There are so many amazing artists in South America that this Blog wouldn’t be complete without a category dedicated to Latin Art & Culture. I thought I would start with a short post about one of my personal favourites, Fernando Botero, who’s art I was first introduced to while travelling around central Colombia in 2003. It was during this visit that I visited Botero Plaza and Museum of Antioquia in Medellín.
Fernando Botero Angulo was born 19 April 1932. He is a figurative artist and sculptor from Medellín, Colombia. His comtemporary style is known as “Boterismo” and is of oversized people and animales.
He exhibited his first work in 1948, when he was just 16. It was in the 1950’s while he was studying in Madrid that he began to experiment with size. By 1973 he had moved to Paris and had begun to experiment with sculptures.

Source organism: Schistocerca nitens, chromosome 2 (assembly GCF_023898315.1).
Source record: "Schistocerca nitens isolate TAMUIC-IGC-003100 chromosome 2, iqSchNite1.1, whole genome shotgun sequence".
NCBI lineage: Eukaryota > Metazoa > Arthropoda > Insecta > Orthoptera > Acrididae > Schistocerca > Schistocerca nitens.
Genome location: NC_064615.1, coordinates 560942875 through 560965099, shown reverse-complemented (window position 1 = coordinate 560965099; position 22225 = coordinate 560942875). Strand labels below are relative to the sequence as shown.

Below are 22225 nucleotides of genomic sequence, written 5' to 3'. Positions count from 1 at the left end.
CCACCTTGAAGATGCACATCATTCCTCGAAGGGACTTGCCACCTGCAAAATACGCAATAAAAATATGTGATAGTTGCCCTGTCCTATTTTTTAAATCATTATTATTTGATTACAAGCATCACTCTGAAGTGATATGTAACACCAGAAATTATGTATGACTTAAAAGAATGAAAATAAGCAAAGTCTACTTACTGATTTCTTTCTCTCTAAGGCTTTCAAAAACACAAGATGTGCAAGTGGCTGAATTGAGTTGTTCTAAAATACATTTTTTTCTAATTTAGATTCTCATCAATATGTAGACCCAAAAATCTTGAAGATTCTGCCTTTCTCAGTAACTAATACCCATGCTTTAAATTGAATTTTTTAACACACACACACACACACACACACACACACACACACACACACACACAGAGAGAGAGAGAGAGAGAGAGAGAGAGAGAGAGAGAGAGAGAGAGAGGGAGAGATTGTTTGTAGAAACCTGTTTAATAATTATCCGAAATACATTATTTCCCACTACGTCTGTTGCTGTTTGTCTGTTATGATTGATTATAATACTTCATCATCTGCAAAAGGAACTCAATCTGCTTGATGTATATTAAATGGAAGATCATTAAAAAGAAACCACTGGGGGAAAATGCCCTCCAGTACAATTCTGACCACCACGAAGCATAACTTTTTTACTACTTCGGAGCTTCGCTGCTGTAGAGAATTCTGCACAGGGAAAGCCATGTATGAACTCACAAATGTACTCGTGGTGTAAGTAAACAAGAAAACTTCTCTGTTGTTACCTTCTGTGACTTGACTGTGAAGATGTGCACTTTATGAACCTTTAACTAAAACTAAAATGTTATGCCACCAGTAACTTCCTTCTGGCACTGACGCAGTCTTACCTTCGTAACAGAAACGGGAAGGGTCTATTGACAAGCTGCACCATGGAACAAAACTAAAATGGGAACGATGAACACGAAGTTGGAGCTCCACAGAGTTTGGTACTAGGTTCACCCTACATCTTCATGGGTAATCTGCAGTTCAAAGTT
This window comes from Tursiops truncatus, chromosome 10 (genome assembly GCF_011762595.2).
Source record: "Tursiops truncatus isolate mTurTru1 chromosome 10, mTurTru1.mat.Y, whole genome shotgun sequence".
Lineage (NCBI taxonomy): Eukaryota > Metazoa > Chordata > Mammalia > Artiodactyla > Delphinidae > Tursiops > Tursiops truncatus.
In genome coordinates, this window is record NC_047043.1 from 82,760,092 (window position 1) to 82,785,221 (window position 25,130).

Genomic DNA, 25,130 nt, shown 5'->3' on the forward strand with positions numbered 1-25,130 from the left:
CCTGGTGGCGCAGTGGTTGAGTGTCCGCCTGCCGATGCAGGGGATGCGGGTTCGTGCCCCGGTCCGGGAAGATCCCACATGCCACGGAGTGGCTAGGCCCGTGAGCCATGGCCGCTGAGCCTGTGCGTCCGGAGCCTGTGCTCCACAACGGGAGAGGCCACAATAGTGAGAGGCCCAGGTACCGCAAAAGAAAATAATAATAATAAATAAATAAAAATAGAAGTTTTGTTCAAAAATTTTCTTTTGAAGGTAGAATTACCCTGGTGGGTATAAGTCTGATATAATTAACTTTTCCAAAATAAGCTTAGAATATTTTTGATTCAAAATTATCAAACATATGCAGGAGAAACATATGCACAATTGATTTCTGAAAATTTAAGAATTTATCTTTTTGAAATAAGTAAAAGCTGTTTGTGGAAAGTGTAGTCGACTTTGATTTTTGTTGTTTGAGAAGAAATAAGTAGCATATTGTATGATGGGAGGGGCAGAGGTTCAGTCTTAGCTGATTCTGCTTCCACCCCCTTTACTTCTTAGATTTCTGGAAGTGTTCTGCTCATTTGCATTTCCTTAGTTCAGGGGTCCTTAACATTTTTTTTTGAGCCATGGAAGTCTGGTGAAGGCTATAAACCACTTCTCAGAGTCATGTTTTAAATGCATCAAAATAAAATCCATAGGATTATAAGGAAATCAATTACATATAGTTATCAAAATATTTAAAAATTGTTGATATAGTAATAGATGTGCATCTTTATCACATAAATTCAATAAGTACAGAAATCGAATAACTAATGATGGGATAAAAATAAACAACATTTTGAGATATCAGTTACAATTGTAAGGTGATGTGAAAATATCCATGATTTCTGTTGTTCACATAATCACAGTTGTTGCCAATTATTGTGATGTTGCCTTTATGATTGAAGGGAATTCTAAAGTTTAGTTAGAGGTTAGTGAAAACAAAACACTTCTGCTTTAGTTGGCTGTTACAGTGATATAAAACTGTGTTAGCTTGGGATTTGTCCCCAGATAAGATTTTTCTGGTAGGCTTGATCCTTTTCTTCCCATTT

His most controversial work was in 2004 when his drawings and paintings highlighted the violence of the drug cartels in Colombia.
His painting “The Muscians” (1979) was sold for a record USD $2.03 million at an auction in New York in 2006, confirming him as Latin Americas most sought after artist.
In 2012, he received the International Sculpture Centre’s Lifetime Achievement in Contemporary Sculpture Award.
Today you can see his work in Park Avenue, New York as well as the Champes-Élysées, París. He has many pieces of art in museums in Bogotá and has donated many more to the Museum of Antioquia in Medellín. The Plaza at the front of the Museum – is a popular tourist site – and is known as Botero Plaza.
In the UK you can see his bronze sculpture “Broadgate Venus” at the back of Liverpool Street Station in London. You can see a full exhibition of his art at the Thomas Gibson Fine Art museum in London during December.